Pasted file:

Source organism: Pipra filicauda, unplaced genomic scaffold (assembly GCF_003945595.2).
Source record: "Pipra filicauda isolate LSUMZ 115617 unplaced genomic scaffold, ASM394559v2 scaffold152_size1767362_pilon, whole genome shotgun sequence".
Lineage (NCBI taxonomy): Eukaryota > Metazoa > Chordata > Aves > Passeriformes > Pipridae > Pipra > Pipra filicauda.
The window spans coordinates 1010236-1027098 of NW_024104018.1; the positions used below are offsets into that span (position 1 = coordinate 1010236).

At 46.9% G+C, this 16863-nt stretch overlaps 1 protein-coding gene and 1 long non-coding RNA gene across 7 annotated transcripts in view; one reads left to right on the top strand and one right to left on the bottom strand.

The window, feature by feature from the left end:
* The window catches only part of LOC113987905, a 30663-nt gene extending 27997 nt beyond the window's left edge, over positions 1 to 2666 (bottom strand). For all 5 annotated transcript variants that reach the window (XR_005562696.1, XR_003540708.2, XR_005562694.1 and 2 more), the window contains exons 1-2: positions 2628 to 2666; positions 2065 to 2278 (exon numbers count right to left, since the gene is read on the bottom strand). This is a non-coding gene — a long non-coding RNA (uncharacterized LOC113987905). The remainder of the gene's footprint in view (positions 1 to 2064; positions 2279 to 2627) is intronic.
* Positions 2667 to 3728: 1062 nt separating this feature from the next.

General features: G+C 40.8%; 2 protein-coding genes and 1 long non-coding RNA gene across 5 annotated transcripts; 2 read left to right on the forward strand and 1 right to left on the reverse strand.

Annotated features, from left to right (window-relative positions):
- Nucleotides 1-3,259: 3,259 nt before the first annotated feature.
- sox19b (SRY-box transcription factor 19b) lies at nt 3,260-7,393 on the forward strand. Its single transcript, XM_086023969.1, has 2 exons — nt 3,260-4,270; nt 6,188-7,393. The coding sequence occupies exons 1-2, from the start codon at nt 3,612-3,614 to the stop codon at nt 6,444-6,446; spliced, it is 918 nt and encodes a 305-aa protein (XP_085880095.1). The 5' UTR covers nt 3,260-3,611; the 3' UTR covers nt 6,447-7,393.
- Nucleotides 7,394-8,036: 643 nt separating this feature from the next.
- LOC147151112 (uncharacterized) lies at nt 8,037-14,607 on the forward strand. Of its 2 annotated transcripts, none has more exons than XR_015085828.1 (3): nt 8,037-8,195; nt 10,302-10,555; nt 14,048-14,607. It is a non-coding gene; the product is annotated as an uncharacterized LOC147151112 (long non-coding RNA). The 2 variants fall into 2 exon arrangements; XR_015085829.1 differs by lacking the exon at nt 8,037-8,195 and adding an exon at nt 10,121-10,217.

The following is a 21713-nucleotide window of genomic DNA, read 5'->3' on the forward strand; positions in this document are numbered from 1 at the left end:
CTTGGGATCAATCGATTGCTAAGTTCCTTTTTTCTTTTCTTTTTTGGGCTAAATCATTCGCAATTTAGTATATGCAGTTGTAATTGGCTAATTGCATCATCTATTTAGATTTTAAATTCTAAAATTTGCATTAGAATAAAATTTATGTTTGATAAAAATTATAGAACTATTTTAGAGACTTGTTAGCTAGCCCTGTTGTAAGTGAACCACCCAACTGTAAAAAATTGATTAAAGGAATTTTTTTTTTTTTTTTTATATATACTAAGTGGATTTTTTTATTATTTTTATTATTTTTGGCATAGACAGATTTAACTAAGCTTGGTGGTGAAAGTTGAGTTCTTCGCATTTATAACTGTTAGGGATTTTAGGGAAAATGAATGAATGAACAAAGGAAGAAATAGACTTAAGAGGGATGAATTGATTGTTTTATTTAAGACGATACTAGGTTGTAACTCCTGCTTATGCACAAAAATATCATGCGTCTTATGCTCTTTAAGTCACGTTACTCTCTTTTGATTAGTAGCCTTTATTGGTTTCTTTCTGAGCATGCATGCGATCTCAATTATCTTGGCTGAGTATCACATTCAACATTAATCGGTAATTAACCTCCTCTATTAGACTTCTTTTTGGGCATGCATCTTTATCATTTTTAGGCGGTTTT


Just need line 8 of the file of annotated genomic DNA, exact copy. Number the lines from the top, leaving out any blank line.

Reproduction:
* Positions 2667 to 3728: 1062 nt separating this feature from the next.